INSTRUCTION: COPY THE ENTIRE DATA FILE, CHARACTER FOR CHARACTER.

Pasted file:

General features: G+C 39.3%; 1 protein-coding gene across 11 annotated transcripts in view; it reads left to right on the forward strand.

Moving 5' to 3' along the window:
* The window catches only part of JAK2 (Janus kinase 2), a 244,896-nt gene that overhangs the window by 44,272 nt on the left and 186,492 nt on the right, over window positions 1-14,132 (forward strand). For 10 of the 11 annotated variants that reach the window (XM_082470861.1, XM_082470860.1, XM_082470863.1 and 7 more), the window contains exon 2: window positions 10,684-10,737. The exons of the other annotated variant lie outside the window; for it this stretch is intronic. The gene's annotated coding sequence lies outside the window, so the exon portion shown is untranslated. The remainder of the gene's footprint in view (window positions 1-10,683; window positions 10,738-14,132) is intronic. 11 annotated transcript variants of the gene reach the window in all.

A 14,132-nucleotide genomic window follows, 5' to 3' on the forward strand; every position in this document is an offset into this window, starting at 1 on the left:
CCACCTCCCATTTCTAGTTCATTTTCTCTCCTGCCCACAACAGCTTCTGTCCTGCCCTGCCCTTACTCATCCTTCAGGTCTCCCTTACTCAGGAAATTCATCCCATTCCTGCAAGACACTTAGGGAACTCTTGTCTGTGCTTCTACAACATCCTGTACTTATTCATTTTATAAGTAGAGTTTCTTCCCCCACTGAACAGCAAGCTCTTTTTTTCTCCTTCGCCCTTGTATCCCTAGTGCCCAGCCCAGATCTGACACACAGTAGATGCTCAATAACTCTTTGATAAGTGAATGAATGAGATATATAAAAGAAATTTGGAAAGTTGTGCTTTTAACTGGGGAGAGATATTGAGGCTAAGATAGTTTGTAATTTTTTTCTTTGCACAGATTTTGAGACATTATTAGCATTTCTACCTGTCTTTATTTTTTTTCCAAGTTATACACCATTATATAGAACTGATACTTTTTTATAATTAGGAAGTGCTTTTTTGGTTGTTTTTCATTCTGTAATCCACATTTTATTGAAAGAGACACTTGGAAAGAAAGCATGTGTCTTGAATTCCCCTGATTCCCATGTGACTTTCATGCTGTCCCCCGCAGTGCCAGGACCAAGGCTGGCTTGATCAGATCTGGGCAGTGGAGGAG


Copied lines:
General features: G+C 39.3%; 1 protein-coding gene across 11 annotated transcripts in view; it reads left to right on the forward strand.

Moving 5' to 3' along the window:
* The window catches only part of JAK2 (Janus kinase 2), a 244,896-nt gene that overhangs the window by 44,272 nt on the left and 186,492 nt on the right, over window positions 1-14,132 (forward strand). For 10 of the 11 annotated variants that reach the window (XM_082470861.1, XM_082470860.1, XM_082470863.1 and 7 more), the window contains exon 2: window positions 10,684-10,737. The exons of the other annotated variant lie outside the window; for it this stretch is intronic. The gene's annotated coding sequence lies outside the window, so the exon portion shown is untranslated. The remainder of the gene's footprint in view (window positions 1-10,683; window positions 10,738-14,132) is intronic. 11 annotated transcript variants of the gene reach the window in all.

A 14,132-nucleotide genomic window follows, 5' to 3' on the forward strand; every position in this document is an offset into this window, starting at 1 on the left:
CCACCTCCCATTTCTAGTTCATTTTCTCTCCTGCCCACAACAGCTTCTGTCCTGCCCTGCCCTTACTCATCCTTCAGGTCTCCCTTACTCAGGAAATTCATCCCATTCCTGCAAGACACTTAGGGAACTCTTGTCTGTGCTTCTACAACATCCTGTACTTATTCATTTTATAAGTAGAGTTTCTTCCCCCACTGAACAGCAAGCTCTTTTTTTCTCCTTCGCCCTTGTATCCCTAGTGCCCAGCCCAGATCTGACACACAGTAGATGCTCAATAACTCTTTGATAAGTGAATGAATGAGATATATAAAAGAAATTTGGAAAGTTGTGCTTTTAACTGGGGAGAGATATTGAGGCTAAGATAGTTTGTAATTTTTTTCTTTGCACAGATTTTGAGACATTATTAGCATTTCTACCTGTCTTTATTTTTTTTCCAAGTTATACACCATTATATAGAACTGATACTTTTTTATAATTAGGAAGTGCTTTTTTGGTTGTTTTTCATTCTGTAATCCACATTTTATTGAAAGAGACACTTGGAAAGAAAGCATGTGTCTTGAATTCCCCTGATTCCCATGTGACTTTCATGCTGTCCCCCGCAGTGCCAGGACCAAGGCTGGCTTGATCAGATCTGGGCAGTGGAGGAG